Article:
AIDS is often part of an overlapping cluster of epidemics. AIDS cases are increasingly concentrated in disadvantaged populations that have high rates of poverty, homelessness, unemployment, and inadequate access to health care. AIDS also overlaps with other illnesses, including drug addiction, mental disorders, sexually transmitted diseases (STDs), tuberculosis (TB), and hepatitis. These conditions may contribute to the risk of HIV exposure and transmission and may complicate HIV prevention and therapeutic efforts.
AIDS has had a disproportionate impact on the poor and disadvantaged populations. Over the course of the epidemic, there has been a steady increase in the numbers of HIV-infected persons who are homeless and marginally housed (Bangsberg et al., 2000; Zolopa et al., 1994). Many of these individuals lack access to necessary health services, including primary medical care, substance abuse treatment, and HIV care (including treatment with new antiretroviral therapies) (Acuff et al., 1999). Recent studies suggest that poverty contributes to HIV infection risk in several ways. Socioeconomic instability may contribute to higher rates of prostitution, drug use, incarceration, and family disruption, all of which are linked to the spread of HIV (Fournier and Carmichael, 1998).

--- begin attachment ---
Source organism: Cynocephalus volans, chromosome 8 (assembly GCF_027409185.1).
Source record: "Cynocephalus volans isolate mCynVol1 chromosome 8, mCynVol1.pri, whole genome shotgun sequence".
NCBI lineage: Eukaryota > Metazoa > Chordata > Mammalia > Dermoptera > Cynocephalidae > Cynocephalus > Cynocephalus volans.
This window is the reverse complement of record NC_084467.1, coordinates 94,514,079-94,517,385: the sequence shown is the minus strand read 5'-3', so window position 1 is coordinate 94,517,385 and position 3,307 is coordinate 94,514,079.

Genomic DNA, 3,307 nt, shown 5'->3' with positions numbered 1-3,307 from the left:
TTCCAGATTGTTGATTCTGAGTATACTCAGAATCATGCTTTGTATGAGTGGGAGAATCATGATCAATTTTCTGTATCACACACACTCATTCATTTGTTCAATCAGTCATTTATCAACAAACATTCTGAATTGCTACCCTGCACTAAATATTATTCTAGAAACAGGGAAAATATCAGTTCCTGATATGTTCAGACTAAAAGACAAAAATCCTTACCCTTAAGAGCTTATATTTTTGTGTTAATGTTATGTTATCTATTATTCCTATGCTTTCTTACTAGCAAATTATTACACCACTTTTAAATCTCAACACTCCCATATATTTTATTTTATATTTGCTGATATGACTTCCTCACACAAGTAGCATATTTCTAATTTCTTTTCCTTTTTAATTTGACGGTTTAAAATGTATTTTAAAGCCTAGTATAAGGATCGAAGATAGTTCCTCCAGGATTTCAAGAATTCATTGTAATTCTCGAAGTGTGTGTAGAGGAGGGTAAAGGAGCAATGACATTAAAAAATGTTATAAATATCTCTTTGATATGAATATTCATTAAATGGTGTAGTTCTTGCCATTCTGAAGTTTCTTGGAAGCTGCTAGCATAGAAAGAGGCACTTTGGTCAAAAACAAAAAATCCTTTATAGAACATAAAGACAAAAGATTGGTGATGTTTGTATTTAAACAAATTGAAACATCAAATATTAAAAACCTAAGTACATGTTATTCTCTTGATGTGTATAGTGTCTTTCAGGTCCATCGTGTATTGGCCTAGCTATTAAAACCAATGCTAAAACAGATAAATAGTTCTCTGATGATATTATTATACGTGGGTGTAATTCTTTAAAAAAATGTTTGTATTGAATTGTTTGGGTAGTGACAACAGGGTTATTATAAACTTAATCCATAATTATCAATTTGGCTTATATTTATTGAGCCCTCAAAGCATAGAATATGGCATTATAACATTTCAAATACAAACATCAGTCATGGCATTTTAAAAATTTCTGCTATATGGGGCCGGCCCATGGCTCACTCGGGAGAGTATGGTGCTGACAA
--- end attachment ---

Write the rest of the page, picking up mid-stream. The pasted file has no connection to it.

The link between substance abuse and risk of HIV infection is well-established (IOM, 1997; NRC and IOM, 1995; NRC, 1989). Injection drug users are primarily infected through sharing of contaminated injection equipment, which acts as a vector for HIV-infected blood (NRC and IOM, 1995). HIV infection among injection drug users also poses a threat to their sexual partners and children (NRC and IOM, 1995). Use of non-injection drugs (e.g., alcohol, crack cocaine, methamphetamines, and inhalants) also can impair decision-making, thereby increasing the likelihood of HIV transmission and infection through high-risk behaviors (e.g., unprotected sex or trading sex for drugs) (IOM, 1997). Immunosuppression caused by long-term use of alcohol and drugs increases the likelihood of infection and, among infected persons, increases the development of AIDS-related opportunistic illnesses (Acuff et al., 2000).
Mental illness also can increase HIV infection and transmission risk (Diamond and Buskin, 2000; Marks et al., 1998). Although some mental disorders may exist prior to the HIV diagnosis (e.g., depression and personality disorders), others may develop during the course of the disease (e.g., HIV-associated dementia). Serious mental illness increases the likelihood of high-risk sexual behaviors or substance abuse, and thus may contribute to treatment nonadherence. Individuals with severe and persistent mental illness (e.g., schizophrenia) often experience high rates of unemployment, poverty, and homelessness, which can increase the com-